Wide stances and ending your forms on the same spot

Discussion in 'Tae-Kwon-Do' started by skribs, Mar 8, 2019.

  1. skribs

    skribs Senior Master

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    One common thing I hear is that your forms should end on the same spot you started, assuming you had consistent stances throughout the forms. However, with both the Palgwe-style and Taegeuk forms I've learned, you usually end up either a few steps forward or backward of your starting point.

    The reason for this seems to be that your proper stances are not in a straight line, and that anchor points shift as you perform the form. For example, if you take the Kibon Il Jang or Palgwe Il Jang, which both follow the same basic I pattern (assuming your font has the right type of I). Theoretically if you do 2 steps left and 2 steps right, that should balance out, and if you do 4 steps forward and 4 steps back, then that should balance as well.

    However, the nature of the stances is that they are wide. The first move is a step to the left, but you have a wide stance, so your left foot is placed behind your starting position. Where the right leg goes in the second step is largely irrelevant, because the left foot is your anchor point for the turn into the third move. You have now effectively shifted the line back a half step.

    This gets corrected at Moves #9-12, where you do a mirror of Steps #1-4 and essentially shift the line back. If the form ended at Step #16, you'd be on the same spot as before. But when you add in Steps #17-20, you again shift the line back a half step. Your ending position in this case is always the width of your stance behind your starting position.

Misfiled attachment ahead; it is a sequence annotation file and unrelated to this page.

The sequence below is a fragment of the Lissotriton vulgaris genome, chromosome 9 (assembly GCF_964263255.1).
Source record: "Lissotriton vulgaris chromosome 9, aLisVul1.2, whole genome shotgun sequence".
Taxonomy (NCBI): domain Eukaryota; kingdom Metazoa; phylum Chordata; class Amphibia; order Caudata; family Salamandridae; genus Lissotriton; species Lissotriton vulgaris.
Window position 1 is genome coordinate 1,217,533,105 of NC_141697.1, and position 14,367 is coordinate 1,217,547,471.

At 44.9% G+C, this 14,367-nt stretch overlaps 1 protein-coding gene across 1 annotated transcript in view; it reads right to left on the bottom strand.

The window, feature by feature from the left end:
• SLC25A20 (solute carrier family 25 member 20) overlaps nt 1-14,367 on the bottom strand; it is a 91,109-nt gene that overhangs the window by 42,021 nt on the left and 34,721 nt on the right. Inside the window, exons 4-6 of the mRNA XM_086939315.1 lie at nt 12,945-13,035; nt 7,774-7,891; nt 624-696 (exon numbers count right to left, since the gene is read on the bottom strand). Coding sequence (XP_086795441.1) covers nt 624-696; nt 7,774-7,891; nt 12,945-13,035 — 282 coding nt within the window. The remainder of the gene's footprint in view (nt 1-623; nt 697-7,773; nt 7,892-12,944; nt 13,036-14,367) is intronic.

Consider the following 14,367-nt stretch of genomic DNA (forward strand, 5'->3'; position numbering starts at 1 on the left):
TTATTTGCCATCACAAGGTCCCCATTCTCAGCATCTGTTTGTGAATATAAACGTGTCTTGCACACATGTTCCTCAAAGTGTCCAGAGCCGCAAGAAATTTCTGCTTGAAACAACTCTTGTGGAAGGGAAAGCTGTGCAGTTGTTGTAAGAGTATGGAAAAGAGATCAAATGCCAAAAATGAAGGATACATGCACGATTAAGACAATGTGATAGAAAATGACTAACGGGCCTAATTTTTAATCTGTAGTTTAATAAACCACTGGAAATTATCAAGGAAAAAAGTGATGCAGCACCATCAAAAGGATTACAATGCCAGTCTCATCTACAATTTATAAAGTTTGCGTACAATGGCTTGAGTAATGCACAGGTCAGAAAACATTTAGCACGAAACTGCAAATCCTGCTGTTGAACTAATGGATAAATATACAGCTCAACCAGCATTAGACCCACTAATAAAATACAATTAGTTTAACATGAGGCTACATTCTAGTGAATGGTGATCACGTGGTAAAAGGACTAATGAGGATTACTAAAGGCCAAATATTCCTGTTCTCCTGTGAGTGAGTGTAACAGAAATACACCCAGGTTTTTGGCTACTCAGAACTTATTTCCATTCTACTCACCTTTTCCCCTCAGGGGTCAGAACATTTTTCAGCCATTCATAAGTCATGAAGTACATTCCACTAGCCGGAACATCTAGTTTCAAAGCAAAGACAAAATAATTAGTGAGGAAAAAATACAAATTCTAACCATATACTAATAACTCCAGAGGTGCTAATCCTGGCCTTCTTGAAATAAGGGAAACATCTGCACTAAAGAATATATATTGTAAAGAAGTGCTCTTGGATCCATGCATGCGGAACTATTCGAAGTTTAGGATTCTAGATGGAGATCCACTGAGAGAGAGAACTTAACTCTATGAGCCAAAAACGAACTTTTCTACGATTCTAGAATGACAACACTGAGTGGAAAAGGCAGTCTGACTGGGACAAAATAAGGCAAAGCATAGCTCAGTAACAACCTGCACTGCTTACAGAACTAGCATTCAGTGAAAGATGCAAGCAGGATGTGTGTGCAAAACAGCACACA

I've just recently started on the Taegeuks. I learned them before as an elective to our curriculum, and am going through them again. With Taegeuk Il Jang, I see a similar thing as in the Kibon and Palgwe forms. In theory, you have 2 full steps forward and 2 full steps back, and should end up on the same spot as before. But when I start practicing on the edge of the mat, I find I have to do a stutter step for the last step to stay on the mat, because the Taegeuk form ends up behind my starting point as well!

    The reason for this, as best I can tell, is the way in which you turn. Once again, because your stances are not in a straight line, but rather shoulder width apart, and because of how you shift in each set in the form.
    1. Steps 1-4 have you move back a half step compared with your starting position, just like the Kibon/Palgwe form
    2. Step 5 has you move a whole stop forward. However, your transition into Step 6 has you anchor on your front leg and slide your back leg into the stance, which means that you don't move a whole step forward. Steps 6-9 will be anchored on your starting line.
    3. The anchor point for the turn forward into Step 10 is actually behind your starting line. It may be even with or slightly in front, depending on the difference between your walking stance width and front stance length. You would think since you're halfway through the form you would be well forward, but you're in virtually the same spot.
    4. The turn from Step 10-11 is the same as from Step 5-6. However, this time you are moving forwards for Steps 11-14. The other two horizontal lines shift backwards with their turns, this makes up for one of them.
    5. The turn from Step 14-15 is a step across your rearward foot towards the rear of the room. This means your anchor point is at the rear, and you make a full step towards the rear. There are no turns like in Step 6 or Step 11 that negate some of the length of your step. So Steps 15 & 16 are truly a full step back.
    The end result is that just like the Palgwe and Kibon forms, Taegeuk Il Jang ends up behind where it started. I've watched videos of people perform Taegeuk Il Jang with very narrow walking stance and very long front stance, which offsets the difference a little bit, but even then they end up behind where they started.

    Has anyone else noticed this? I often hear "you should end your form in the same spot as you started", but I feel if people do that, it usually means that their stances are too narrow, or they're moving forward with longer steps than they go back with. For most forms "you should end a step behind where you started" seems more accurate to me.